Bernanke also addressed the Fed's critics who argue that the central bank should increase its inflation goals, adding that there is "no support" for this option at the Fed because the risk of an "undesirable rise in inflation" seems low.

But Bernanke also rejected concerns about deflation, saying that risks are not "significant" now.

The initial comment about raising inflation goals spooked investors and sent stocks into a temporary decline, but markets later turned up as investors digested the remainder of Bernanke's comments.

"He quickly dismissed the proposal and confirmed that the Fed stands for low inflation," Croushore said. "He also proved that the Fed still has bullets and is in control, which has been helpful to markets."

But Croushore said that the economic outlook remains uncertain. So investors will remain on edge and focus on each incoming data point for more direction.  To top of page

Frontline troops push for solar energy
The U.S. Marines are testing renewable energy technologies like solar to reduce costs and casualties associated with fossil fuels. Play
25 Best Places to find rich singles
Looking for Mr. or Ms. Moneybags? Hunt down the perfect mate in these wealthy cities, which are brimming with unattached professionals. More
Fun festivals: Twins to mustard to pirates!
You'll see double in Twinsburg, Ohio, and Ketchup lovers should beware in Middleton, WI. Here's some of the best and strangest town festivals. Play
Index Last Change % Change
Dow 18,081.81 57.64 0.32%
Nasdaq 4,786.71 21.29 0.45%
S&P 500 2,087.05 4.88 0.23%
Treasuries 2.29 0.03 1.51%
Data as of Dec 24
Company Price Change % Change
Bank of America Corp... 18.04 0.12 0.64%
Gilead Sciences Inc 92.34 2.89 3.23%
General Electric Co 25.71 -0.17 -0.66%
Cisco Systems Inc 28.57 0.32 1.13%
Apple Inc 112.22 -0.32 -0.28%
Data as of Dec 24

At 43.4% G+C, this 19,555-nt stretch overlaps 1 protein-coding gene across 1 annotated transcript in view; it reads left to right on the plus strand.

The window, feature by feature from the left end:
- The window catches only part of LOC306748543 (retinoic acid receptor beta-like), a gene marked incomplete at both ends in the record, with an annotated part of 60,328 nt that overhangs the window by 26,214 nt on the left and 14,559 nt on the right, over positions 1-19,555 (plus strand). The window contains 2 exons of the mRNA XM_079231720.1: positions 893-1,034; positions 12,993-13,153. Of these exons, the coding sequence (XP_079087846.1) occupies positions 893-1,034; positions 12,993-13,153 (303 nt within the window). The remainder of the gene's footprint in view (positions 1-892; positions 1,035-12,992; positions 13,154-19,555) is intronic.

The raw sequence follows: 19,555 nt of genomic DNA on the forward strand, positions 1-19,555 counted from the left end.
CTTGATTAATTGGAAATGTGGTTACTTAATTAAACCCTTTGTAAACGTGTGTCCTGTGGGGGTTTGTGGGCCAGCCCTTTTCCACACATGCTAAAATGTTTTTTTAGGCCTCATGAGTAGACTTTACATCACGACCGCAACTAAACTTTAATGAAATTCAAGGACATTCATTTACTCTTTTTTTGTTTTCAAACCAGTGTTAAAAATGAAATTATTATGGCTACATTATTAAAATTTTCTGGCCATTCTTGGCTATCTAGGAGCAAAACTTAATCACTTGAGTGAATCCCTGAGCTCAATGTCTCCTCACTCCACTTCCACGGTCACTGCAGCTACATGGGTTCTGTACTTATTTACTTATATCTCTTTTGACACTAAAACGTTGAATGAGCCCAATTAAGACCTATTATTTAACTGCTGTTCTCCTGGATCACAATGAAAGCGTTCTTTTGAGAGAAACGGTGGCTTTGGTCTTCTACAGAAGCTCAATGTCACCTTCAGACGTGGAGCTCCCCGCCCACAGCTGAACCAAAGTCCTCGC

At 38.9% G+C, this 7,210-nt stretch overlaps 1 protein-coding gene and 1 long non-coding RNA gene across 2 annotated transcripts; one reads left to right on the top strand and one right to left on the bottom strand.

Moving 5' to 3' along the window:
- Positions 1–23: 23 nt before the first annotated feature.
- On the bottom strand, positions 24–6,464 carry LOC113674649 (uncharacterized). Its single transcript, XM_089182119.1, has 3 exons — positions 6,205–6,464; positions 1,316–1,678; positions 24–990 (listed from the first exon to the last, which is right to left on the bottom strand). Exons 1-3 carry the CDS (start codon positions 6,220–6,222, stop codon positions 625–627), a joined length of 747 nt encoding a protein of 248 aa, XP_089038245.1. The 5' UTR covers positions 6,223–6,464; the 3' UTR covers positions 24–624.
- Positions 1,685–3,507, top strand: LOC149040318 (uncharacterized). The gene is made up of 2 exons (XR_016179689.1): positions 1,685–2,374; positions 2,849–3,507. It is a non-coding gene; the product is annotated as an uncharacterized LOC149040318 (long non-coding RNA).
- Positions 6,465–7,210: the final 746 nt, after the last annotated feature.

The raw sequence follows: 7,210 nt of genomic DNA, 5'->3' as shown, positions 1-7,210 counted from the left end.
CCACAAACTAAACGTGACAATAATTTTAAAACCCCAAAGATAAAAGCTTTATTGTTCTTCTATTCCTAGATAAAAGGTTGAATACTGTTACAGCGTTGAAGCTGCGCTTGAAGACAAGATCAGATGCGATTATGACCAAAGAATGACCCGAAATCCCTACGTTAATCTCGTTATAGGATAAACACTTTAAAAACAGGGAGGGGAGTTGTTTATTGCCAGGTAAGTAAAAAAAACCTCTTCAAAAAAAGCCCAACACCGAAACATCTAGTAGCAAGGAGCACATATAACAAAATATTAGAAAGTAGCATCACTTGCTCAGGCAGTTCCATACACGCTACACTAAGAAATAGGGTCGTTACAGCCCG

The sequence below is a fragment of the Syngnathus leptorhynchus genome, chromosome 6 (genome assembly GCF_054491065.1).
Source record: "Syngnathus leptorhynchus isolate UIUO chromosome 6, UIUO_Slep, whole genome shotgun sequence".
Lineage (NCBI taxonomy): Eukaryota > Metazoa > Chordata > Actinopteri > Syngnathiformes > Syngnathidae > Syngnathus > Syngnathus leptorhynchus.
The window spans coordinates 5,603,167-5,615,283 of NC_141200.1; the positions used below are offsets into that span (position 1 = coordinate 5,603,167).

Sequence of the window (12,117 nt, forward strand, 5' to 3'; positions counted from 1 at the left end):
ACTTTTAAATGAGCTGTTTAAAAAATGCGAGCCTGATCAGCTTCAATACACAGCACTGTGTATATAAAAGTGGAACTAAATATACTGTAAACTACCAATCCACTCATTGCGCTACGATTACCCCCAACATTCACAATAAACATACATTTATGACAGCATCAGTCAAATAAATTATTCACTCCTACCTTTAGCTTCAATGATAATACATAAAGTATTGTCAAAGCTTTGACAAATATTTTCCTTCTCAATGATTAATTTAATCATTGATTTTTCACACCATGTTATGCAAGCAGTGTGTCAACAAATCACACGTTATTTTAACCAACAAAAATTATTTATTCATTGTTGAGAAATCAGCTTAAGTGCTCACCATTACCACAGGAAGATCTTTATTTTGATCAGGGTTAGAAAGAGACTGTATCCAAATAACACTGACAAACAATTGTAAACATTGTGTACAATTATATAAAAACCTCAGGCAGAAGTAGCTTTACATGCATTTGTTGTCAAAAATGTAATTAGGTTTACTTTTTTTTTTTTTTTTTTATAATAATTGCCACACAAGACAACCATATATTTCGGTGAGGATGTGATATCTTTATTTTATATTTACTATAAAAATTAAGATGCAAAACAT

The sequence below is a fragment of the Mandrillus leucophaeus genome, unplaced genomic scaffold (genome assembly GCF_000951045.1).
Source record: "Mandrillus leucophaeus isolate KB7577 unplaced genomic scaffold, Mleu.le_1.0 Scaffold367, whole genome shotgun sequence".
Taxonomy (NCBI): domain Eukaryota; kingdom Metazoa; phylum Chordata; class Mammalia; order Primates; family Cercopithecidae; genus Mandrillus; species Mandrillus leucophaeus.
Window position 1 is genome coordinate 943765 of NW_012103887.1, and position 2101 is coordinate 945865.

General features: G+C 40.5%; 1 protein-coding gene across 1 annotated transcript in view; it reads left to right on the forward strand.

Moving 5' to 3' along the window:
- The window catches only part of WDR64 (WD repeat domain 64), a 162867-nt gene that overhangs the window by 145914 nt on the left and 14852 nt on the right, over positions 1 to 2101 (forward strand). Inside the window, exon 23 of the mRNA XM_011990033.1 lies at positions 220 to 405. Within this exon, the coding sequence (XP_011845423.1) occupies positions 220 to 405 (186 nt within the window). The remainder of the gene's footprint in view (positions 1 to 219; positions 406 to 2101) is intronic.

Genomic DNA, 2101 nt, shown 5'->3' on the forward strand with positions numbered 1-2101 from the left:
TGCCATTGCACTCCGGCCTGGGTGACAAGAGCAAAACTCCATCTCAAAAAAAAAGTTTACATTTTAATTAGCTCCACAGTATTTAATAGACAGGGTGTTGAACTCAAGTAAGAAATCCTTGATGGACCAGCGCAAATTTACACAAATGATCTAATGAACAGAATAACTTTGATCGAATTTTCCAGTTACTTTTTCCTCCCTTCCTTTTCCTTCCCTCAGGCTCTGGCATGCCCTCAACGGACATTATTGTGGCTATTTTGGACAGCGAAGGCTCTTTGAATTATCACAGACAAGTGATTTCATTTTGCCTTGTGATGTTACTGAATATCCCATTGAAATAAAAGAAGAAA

Sections

JetBlue is offering to fly police to New York for the funeral of slain NYPD officers and is working to have the family of one of the officers flown in from overseas. More

Many Americans are buying more gifts -- and more expensive gifts -- for Christmas. That's squeezing some in the middle class. More

According to data from Google Trends and GrubHub, Chinese food remains the most popular type of food order on Christmas. More

If you're looking to sell your holiday gift cards for cold hard cash... there's an app for that. More

Most stock quote data provided by BATS. Market indices are shown in real time, except for the DJIA, which is delayed by two minutes. All times are ET. Disclaimer.

Morningstar: © 2014 Morningstar, Inc. All Rights Reserved.

Factset: FactSet Research Systems Inc. 2014. All rights reserved.

Chicago Mercantile Association: Certain market data is the property of Chicago Mercantile Exchange Inc. and its licensors. All rights reserved.

Dow Jones: The Dow Jones branded indices are proprietary to and are calculated, distributed and marketed by DJI Opco, a subsidiary of S&P Dow Jones Indices LLC and have been licensed for use to S&P Opco, LLC and CNN. Standard & Poor's and S&P are registered trademarks of Standard & Poor’s Financial Services LLC and Dow Jones is a registered trademark of Dow Jones Trademark Holdings LLC. All content of the Dow Jones branded indices © S&P Dow Jones Indices LLC 2014 and/or its affiliates.